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My boat shop is the result of years of frustration. I used to build cedar-strip canoes and sea-kayaks in an attached 1-1/2 car garage and was constantly fighting both the confined space and the shop dust that kept migrating into the house. So, when I retired and had a bit of extra time, I had a local builder construct the shop and then finished the interior space myself. Now I have lots of open space to work around 18′ long boats, a high ceiling and no internal support posts to avoid while maneuvering the long cedar strips that I use. Everything else in the shop reads “boat-building,” too.  Along one wall I built a long workbench to fabricate decorative accent strips for the boats. I installed fluorescent lighting above the bench to complement the natural light from all the windows and doors. The white ceiling helps, too.

Under the bench, my fiberglassing tools and epoxy are close at hand. The small parts and odd surfaces that go with boat building require that I have at least one of virtually of every type of clamp you can imagine. I store most of them, as well as sanding and sharpening supplies, in restaurant plastic bus trays, a trick I learned from American Woodworker #136; it’s a simple and efficient system for storing small items.

A rack on the opposite wall stores the long cedar strips and accent woods. I park my portable and stationary tools below this rack; they’re all on mobile bases, so they can easily be wheeled into action as necessary. The space above the shop is a stand-up attic for storing molds, scrap wood and stuff I don’t use everyday.

Double front doors with no outside step make it easy to move boats and materials in and out. They also allow setting up tools near the doors or rolling them outside when I have to rout end-to-end bead and cove edges on very long strips. A lean-to style covered porch for storing boats or drying lumber adjoins the shop. It’s also a great place to work outside on nice days.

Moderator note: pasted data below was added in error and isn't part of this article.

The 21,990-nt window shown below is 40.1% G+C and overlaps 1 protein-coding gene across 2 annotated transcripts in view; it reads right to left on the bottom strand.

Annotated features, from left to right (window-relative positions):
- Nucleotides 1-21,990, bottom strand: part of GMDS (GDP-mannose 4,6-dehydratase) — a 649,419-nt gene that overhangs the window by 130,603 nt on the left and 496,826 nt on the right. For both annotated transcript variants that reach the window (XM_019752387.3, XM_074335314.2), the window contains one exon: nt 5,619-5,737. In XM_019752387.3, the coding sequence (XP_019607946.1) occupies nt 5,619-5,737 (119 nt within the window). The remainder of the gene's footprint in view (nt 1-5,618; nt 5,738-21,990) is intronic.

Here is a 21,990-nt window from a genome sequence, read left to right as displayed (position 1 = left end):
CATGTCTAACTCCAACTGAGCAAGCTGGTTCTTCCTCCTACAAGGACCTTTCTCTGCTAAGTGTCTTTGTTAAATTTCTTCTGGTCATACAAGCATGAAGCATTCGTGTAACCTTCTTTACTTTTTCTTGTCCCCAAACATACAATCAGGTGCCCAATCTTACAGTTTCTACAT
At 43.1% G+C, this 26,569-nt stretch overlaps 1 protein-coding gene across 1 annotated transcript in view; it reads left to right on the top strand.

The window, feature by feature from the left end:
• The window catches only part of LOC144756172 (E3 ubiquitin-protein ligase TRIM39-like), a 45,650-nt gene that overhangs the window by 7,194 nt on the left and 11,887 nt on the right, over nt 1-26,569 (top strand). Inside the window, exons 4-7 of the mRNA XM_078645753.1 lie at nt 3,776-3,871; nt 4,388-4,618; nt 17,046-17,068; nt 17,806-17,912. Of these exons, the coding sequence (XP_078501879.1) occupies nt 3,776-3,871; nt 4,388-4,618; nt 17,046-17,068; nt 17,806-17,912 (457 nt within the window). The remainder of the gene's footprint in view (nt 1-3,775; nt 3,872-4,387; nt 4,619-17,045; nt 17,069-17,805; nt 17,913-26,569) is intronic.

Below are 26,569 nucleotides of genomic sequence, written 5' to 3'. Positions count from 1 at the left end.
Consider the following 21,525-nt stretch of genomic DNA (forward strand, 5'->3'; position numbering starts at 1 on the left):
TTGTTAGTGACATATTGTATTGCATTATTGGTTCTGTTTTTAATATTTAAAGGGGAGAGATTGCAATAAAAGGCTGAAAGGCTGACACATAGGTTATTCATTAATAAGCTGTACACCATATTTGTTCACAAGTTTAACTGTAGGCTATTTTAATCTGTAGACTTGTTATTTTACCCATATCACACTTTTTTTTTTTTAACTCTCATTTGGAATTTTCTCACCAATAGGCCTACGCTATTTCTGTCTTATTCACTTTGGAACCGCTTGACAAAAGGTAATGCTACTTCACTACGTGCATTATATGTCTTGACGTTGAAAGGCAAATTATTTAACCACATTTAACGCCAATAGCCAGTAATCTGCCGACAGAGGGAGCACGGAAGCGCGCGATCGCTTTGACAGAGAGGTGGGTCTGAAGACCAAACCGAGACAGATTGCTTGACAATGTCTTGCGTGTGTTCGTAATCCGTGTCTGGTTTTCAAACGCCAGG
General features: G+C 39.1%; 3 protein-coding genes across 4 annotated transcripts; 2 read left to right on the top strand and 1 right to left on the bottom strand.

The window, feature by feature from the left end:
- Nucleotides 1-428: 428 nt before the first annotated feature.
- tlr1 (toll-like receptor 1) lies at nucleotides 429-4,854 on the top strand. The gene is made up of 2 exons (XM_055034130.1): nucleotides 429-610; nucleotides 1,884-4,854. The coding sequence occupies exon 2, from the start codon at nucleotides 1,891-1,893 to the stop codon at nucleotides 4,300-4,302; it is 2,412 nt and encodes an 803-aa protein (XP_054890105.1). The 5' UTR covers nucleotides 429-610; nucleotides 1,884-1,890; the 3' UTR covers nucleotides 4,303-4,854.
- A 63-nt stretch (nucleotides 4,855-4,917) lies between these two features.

Clear-coat fiberglasing of the boats requires a narrow and consistent temperature range. Here in coastal Virginia we get hot, humid summers and cool winters, so the shop needs both cooling and heating. I wanted a wood stove for the winter, but combined with central air, it was too expensive. So, instead, I settled on a ductless mini-split heat pump system that’s common throughout Europe and Australia. This system has an external compressor that connects to a single internal unit, which in my shop hangs above the bench. It provides adequate heat in winter and plenty of cooling and humidity control in the summer. A ceiling fan helps circulate the air year round.

My shop also has a few creature comforts (after all I am retired), including a bookcase, and rocking chair and a speaker system that connects to my iPod.

I’ve built a 17-foot sea kayak in new the shop and I’m just finishing a 17-foot canoe. I build mainly for the enjoyment, and sell the boats for a bit above cost. I’ve also become known locally for restoring wood trim on commercial fiberglass canoes. I’m thoroughly enjoying retirement, mainly because I have a great canoe shop.

Gene Burreson

Gloucester, Virginia


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